Thursday, March 16, 2017


This month with snow and cold allowed me to spend some more quality time with my computer. A few topics that have been sitting in my Work in Process pile for a long time came to the fore. The first is my Belt Grinder Motor Guide. It's an effort to answer some of the many questions that arise when makers start down the "I am going to build me a belt grinder" path. Motors are complex, yet with some basic knowledge you can make a decision on the suitability of a motor before you buy.

Another page that's come through the pipe is Part 5 of the VFD series called VFDs: Part 5 - Remote Control. This segment is all about speed control and remote start/stop for your VFD. The tutorial is mostly generic, with a focus on the popular TECO Westinghouse L510 VFD.

Hope to be back in the shop soon as warmer weather comes our way. I've got a belt release lever coming for the BG-272 and a variable speed grinder wheel turning machine that uses a DC treadmill motor. Lots of exciting stuff.

As always, if you have a question or want to fire a comment off, your input is always appreciated!



alfanje said...

Always, thanks !!!!

Unknown said...

Thank you for your time and effort in this blog.

Marc said...

Hi Dan.

Your work is appreciated. Thank you.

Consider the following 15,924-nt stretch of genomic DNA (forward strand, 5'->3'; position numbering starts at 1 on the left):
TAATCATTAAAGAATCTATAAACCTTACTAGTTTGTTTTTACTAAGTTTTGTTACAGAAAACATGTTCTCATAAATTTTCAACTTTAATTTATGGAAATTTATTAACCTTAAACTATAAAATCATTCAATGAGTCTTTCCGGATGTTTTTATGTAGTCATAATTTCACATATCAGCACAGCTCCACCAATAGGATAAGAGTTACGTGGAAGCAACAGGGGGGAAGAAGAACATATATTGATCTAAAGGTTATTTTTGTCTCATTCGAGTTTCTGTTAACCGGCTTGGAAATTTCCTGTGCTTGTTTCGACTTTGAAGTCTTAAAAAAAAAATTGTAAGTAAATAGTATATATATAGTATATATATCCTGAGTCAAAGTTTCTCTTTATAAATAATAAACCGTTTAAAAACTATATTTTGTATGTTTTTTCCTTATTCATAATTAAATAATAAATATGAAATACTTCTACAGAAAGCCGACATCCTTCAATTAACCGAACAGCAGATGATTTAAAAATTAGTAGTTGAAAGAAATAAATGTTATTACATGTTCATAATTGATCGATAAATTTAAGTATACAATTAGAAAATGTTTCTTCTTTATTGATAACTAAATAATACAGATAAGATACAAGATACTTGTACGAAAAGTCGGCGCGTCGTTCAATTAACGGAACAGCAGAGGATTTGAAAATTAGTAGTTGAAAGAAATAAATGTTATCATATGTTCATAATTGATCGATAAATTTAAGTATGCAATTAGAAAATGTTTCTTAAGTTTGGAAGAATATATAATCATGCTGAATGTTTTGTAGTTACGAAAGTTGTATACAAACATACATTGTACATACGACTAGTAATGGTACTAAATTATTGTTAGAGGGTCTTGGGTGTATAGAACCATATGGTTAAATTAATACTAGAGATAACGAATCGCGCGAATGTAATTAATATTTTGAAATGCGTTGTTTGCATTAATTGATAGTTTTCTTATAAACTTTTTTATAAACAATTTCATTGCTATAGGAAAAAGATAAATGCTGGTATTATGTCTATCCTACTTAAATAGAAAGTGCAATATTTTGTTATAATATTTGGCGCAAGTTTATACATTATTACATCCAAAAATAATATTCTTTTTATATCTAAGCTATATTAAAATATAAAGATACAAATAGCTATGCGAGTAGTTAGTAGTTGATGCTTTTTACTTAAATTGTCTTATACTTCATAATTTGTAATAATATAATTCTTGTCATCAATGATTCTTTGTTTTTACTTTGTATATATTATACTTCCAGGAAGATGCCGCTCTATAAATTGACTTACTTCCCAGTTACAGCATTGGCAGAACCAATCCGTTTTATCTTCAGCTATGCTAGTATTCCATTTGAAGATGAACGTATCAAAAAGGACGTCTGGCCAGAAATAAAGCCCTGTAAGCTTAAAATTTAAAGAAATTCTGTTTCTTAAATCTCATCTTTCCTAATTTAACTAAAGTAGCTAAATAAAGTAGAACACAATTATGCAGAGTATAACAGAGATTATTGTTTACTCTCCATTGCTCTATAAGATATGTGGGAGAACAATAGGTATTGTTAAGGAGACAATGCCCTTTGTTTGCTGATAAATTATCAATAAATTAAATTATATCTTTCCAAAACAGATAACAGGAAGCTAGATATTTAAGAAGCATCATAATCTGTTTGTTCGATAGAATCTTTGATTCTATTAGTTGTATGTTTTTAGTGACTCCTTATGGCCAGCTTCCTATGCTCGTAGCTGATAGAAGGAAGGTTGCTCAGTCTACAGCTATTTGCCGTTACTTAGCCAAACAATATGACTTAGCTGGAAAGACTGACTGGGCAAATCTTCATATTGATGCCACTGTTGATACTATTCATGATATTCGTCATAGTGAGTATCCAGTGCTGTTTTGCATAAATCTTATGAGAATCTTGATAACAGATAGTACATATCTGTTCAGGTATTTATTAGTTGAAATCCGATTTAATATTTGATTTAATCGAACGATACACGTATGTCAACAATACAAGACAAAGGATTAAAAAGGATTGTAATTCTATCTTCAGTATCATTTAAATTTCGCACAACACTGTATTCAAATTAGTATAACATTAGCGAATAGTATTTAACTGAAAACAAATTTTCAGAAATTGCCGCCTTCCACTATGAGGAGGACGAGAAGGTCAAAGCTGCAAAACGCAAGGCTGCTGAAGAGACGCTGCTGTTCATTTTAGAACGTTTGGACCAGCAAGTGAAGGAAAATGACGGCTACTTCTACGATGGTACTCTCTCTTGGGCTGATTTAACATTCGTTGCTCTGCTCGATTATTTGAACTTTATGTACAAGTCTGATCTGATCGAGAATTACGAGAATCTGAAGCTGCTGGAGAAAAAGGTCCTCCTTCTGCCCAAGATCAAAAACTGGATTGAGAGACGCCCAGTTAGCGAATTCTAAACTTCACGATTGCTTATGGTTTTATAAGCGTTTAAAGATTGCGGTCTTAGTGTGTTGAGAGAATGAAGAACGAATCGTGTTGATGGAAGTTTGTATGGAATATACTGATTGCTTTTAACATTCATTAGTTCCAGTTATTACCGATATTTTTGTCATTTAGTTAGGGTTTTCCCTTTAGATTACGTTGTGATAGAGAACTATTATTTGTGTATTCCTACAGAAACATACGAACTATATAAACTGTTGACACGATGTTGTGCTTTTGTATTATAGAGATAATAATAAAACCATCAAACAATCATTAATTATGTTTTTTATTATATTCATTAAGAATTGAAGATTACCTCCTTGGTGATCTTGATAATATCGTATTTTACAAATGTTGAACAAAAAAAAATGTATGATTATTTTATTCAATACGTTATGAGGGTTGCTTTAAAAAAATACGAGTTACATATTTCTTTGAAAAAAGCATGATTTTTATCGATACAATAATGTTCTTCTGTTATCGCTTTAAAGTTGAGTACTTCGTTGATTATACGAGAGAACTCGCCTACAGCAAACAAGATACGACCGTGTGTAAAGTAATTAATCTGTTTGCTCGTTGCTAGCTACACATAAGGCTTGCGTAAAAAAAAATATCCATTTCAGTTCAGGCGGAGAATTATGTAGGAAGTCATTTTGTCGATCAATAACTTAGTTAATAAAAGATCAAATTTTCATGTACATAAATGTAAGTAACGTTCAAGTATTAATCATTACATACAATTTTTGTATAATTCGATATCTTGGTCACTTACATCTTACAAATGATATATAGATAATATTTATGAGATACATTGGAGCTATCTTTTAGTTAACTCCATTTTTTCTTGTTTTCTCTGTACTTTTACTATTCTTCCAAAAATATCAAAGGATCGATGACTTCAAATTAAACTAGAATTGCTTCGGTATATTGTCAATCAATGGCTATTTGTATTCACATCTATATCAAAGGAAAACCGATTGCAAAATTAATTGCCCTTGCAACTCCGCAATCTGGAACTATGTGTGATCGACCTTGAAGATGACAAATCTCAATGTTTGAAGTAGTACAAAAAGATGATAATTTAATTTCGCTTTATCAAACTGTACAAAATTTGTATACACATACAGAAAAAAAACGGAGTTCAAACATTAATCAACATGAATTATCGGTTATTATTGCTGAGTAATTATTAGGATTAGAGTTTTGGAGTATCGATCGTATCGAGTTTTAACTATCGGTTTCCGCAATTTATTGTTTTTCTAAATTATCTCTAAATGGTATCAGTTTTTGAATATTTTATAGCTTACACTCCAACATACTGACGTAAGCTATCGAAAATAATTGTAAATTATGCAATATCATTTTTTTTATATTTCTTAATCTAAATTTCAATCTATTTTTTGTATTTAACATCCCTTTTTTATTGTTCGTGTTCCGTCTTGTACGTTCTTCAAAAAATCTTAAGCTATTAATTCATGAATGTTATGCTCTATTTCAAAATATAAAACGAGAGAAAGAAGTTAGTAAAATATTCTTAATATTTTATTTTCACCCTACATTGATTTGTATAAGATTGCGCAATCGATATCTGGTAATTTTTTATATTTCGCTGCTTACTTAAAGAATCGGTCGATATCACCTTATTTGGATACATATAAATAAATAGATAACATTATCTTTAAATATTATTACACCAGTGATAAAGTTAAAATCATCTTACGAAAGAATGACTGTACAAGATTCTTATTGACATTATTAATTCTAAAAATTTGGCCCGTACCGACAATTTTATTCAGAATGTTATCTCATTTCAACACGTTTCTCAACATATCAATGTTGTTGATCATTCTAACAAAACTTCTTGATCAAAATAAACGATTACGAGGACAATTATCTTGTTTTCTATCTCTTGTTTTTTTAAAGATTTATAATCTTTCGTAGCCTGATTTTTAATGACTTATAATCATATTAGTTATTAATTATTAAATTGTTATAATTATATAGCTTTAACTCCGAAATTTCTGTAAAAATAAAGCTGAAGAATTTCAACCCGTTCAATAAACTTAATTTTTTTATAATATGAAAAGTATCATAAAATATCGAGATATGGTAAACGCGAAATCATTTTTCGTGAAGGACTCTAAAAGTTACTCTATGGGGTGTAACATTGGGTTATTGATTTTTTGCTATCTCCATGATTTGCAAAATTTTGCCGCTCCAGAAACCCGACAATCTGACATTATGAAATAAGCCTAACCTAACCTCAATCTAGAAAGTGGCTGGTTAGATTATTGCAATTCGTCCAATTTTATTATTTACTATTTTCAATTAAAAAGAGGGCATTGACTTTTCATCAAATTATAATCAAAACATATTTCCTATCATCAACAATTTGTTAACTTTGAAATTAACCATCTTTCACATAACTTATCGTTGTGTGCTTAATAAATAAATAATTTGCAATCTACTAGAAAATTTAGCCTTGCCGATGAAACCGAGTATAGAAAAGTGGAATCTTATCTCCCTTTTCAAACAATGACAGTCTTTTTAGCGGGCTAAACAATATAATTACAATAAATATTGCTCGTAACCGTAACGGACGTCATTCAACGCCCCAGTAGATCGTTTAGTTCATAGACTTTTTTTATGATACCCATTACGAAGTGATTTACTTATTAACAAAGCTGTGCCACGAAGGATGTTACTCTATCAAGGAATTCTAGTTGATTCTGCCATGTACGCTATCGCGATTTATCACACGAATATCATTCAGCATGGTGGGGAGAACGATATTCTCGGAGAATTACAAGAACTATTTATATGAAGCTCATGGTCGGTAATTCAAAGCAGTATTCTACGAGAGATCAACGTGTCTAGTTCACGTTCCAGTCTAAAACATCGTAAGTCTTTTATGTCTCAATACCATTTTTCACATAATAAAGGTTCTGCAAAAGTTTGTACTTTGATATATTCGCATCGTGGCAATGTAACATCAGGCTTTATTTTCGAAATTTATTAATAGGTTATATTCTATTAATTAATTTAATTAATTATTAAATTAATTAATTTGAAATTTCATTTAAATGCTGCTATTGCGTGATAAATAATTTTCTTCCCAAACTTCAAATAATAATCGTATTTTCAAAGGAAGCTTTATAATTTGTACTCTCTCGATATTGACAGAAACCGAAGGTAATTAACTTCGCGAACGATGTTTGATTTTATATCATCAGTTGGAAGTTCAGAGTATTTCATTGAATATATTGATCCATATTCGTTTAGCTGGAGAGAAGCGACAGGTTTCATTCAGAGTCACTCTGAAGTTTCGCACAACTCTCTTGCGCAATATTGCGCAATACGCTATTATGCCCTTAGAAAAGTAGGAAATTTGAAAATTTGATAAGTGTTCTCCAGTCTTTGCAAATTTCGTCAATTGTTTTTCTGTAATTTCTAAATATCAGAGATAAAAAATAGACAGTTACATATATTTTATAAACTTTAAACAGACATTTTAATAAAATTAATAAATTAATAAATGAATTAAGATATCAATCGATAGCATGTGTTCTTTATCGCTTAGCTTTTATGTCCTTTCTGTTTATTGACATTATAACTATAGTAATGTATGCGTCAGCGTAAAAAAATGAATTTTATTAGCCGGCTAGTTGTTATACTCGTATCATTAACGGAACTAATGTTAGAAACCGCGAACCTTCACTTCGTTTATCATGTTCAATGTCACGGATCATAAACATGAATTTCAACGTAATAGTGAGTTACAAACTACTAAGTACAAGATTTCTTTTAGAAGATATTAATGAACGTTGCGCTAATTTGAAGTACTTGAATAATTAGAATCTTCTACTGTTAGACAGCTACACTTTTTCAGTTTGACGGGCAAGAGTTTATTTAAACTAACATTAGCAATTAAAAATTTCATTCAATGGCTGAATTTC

After reading for a while on the net I decided I will base my belt grinder on your plans. I bought some steel this morning. I have a treadmill DC motor and controller but I hesitate to use it as it is not TEFC. What do you think? Thank you.

Unknown said...

Hi Dan.
Thanks for this blog and the big work you're doing.
Guestion to your BS 272: Does it work with the euripean belts 50 x 1600 mm and 50 x 2000 mm??

D. Comeau said...

Hi Donald.

This design will work with the 2000 mm belts. However it is not recommended for use with the 1600 mm belts.


D. Comeau said...

Hi Marc,

Treadmill motors in my experience have a few problems. One they are open as you suggested and two they prone to slow recovery when worked hard. Induction motors always work to catch up to the power line frequency, whereas permanent magnet motors sometimes do not have speed compensation (feedback) to help them quickly recover from loading. Three, they are not easy to couple a useful drive wheel to.

If I could make a recommendation it would be go with a two pole TEFC induction motor in NEMA frame 56 or 143T. You really can't go wrong with a sealed motor.


Unknown said...

Hi again Dan.
Thanks for your quick anwser.
This blog is a wery big help for a upcomming knifemaker here in Denmark.
Thanks again.

Frank C. Bigelow said...

Dan, can't thank you enough for sharing your time and knowledge to helping others lessen the arts of knife making and DIY equipment! Huge fan!

D. Comeau said...

Thanks for your kind words Frank.

Happy making!